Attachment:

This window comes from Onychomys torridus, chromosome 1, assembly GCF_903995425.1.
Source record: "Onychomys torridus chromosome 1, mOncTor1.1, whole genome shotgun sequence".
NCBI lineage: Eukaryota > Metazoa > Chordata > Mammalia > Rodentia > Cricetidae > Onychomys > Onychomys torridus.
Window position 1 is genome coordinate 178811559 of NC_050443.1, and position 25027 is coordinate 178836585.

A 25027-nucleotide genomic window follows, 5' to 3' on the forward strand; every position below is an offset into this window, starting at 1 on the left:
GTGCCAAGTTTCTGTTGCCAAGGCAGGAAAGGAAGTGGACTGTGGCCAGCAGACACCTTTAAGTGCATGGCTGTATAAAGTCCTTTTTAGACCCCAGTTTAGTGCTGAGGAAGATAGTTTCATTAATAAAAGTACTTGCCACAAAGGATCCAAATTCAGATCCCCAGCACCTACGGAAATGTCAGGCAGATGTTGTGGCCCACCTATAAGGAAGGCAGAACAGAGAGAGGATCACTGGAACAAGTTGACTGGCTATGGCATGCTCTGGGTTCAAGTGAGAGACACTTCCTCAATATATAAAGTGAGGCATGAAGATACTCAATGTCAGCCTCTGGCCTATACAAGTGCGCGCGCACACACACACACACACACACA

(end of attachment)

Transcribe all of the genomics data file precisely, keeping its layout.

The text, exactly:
This window comes from Onychomys torridus, chromosome 1, assembly GCF_903995425.1.
Source record: "Onychomys torridus chromosome 1, mOncTor1.1, whole genome shotgun sequence".
NCBI lineage: Eukaryota > Metazoa > Chordata > Mammalia > Rodentia > Cricetidae > Onychomys > Onychomys torridus.
Window position 1 is genome coordinate 178811559 of NC_050443.1, and position 25027 is coordinate 178836585.

A 25027-nucleotide genomic window follows, 5' to 3' on the forward strand; every position below is an offset into this window, starting at 1 on the left:
GTGCCAAGTTTCTGTTGCCAAGGCAGGAAAGGAAGTGGACTGTGGCCAGCAGACACCTTTAAGTGCATGGCTGTATAAAGTCCTTTTTAGACCCCAGTTTAGTGCTGAGGAAGATAGTTTCATTAATAAAAGTACTTGCCACAAAGGATCCAAATTCAGATCCCCAGCACCTACGGAAATGTCAGGCAGATGTTGTGGCCCACCTATAAGGAAGGCAGAACAGAGAGAGGATCACTGGAACAAGTTGACTGGCTATGGCATGCTCTGGGTTCAAGTGAGAGACACTTCCTCAATATATAAAGTGAGGCATGAAGATACTCAATGTCAGCCTCTGGCCTATACAAGTGCGCGCGCACACACACACACACACACACA